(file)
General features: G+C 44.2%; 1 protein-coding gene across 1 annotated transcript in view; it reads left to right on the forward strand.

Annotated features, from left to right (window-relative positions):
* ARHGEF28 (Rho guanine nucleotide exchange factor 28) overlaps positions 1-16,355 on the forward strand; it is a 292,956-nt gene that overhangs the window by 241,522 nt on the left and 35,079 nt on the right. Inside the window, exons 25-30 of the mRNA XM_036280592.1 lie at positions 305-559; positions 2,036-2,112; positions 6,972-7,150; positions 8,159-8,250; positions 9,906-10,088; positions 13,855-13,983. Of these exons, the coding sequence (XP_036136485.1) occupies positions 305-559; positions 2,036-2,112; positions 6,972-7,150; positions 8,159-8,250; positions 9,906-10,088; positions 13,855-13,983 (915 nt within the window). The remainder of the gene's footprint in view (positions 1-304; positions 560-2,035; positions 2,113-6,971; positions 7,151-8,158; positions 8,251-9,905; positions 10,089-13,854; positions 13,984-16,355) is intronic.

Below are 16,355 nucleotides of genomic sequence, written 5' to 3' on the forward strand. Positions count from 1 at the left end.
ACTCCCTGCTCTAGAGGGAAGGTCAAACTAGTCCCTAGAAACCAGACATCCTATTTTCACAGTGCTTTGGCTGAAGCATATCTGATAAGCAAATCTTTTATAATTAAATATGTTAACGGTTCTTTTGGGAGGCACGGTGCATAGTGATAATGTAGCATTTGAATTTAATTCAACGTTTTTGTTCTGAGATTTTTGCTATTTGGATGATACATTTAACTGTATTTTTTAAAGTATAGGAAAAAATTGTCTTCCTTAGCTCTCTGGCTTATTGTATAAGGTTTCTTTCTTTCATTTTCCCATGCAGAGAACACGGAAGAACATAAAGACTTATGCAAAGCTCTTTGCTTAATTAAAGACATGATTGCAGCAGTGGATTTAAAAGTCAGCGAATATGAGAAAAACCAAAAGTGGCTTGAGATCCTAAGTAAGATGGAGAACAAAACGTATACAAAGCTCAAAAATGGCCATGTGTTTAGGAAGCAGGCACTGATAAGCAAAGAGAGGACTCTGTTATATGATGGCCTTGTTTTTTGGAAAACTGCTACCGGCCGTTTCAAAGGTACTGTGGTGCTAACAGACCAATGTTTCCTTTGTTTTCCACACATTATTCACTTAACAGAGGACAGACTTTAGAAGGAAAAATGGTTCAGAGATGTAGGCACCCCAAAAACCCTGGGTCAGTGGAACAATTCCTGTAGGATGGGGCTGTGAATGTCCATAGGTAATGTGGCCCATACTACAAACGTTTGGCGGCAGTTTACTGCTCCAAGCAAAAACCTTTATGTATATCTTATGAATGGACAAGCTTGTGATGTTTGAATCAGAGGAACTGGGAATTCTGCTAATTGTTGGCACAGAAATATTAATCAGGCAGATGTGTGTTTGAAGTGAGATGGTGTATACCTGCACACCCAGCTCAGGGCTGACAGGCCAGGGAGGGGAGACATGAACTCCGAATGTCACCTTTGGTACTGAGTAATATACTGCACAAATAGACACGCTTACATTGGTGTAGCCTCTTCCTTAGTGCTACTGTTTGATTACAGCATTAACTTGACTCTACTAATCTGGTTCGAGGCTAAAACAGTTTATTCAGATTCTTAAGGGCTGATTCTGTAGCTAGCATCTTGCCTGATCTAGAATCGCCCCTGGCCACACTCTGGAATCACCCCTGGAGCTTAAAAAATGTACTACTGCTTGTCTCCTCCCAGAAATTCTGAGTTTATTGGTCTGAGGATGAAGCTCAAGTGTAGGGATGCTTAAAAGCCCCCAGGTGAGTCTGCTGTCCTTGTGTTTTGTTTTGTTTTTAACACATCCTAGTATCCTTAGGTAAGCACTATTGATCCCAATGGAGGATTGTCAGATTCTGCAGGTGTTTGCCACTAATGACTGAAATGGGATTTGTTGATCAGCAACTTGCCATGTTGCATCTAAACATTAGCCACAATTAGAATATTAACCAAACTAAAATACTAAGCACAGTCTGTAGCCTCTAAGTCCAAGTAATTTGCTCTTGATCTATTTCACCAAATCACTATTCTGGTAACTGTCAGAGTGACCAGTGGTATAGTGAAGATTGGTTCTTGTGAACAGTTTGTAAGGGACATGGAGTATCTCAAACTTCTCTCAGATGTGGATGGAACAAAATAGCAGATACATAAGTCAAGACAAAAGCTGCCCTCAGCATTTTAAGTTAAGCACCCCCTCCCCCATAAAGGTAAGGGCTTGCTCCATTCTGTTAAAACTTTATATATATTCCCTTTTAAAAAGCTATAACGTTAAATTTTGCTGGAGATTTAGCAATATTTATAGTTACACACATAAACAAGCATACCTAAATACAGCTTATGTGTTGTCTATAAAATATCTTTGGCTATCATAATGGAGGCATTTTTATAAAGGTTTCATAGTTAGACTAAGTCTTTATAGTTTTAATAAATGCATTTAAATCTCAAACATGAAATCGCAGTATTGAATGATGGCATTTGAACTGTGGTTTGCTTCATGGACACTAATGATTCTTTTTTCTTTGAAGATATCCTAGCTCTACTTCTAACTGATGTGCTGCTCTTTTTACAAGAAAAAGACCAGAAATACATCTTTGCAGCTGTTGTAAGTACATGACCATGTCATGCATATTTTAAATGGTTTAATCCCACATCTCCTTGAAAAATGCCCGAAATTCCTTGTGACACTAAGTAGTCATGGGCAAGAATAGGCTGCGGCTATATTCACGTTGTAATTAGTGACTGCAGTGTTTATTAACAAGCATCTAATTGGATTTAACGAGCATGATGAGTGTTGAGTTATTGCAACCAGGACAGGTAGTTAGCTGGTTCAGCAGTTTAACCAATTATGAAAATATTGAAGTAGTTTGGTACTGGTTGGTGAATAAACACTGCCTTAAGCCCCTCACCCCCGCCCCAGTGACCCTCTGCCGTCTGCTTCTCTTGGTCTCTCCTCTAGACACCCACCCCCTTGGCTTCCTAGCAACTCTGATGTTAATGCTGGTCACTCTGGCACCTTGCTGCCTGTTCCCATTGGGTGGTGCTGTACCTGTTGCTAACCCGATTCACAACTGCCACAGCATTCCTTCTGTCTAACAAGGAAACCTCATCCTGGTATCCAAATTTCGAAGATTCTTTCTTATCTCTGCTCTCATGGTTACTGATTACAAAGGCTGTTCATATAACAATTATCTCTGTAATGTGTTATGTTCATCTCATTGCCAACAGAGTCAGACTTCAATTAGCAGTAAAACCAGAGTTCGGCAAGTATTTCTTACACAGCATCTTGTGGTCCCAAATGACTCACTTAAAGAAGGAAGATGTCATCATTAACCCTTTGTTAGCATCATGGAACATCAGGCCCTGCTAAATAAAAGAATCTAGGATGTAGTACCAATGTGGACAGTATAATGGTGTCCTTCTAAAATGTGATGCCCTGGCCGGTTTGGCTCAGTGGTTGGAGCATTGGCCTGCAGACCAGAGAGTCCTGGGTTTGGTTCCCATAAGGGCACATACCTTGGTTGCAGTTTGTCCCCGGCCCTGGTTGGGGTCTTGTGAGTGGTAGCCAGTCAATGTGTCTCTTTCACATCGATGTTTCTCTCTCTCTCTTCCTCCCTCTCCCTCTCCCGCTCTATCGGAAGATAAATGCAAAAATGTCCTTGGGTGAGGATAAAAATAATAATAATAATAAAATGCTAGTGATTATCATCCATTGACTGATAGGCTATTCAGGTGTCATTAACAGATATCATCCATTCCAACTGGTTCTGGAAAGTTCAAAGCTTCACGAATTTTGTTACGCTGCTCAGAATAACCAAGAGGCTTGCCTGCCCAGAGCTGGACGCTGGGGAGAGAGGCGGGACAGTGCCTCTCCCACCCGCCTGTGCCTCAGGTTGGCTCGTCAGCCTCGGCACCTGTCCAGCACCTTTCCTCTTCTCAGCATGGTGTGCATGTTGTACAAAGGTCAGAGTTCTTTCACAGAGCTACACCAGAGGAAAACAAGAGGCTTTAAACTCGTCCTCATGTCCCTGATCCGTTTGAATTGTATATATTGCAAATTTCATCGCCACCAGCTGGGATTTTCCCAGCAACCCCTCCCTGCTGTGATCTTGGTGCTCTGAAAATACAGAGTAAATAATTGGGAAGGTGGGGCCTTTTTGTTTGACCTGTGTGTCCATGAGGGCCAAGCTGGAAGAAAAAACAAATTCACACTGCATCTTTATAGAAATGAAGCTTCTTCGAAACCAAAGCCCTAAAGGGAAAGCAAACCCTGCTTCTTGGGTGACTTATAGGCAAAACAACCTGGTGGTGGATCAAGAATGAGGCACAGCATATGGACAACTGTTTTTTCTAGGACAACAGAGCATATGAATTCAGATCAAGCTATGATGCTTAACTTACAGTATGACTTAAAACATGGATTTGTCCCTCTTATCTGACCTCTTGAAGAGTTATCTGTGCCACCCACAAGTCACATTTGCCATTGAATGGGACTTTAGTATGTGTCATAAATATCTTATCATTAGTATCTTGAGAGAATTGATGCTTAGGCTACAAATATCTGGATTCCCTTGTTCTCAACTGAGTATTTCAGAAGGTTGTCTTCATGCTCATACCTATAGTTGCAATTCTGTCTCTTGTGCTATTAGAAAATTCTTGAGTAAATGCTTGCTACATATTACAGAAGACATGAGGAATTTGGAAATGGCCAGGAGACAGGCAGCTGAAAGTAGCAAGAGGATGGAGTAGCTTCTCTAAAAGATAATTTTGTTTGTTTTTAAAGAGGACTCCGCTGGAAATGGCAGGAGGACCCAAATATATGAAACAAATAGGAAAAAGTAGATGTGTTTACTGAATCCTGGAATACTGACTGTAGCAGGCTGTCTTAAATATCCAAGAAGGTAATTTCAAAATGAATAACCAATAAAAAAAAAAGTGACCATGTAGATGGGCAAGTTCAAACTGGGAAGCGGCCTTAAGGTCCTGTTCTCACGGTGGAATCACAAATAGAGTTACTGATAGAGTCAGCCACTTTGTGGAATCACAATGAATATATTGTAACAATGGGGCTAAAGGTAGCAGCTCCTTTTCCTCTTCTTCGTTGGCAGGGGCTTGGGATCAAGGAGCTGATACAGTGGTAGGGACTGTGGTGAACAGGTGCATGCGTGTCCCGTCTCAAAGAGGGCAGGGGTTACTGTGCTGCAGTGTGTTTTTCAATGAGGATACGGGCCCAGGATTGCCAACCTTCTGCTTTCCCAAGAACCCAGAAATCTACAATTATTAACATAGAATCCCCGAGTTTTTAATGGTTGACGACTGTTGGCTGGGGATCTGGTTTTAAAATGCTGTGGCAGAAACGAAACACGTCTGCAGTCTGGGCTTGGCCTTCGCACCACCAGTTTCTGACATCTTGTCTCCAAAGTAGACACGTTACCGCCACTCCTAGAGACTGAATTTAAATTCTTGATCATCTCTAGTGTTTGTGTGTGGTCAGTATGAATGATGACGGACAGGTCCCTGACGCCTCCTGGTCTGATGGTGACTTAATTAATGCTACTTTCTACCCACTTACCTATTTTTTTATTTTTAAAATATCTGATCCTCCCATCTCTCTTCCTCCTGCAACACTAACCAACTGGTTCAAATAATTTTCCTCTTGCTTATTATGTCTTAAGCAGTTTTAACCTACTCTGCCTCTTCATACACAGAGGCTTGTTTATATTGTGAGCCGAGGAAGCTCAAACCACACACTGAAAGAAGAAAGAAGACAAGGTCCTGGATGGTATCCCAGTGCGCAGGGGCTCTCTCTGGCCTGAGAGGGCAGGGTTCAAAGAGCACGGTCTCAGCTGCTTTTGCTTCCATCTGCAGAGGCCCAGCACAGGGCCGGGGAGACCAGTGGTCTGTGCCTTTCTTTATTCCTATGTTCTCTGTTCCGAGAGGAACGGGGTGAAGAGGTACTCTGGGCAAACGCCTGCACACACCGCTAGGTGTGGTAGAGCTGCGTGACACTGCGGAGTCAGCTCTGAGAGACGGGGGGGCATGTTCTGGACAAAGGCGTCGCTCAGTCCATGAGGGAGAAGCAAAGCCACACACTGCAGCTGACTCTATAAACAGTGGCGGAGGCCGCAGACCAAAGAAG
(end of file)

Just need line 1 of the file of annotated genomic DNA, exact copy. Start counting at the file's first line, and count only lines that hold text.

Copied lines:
General features: G+C 44.2%; 1 protein-coding gene across 1 annotated transcript in view; it reads left to right on the forward strand.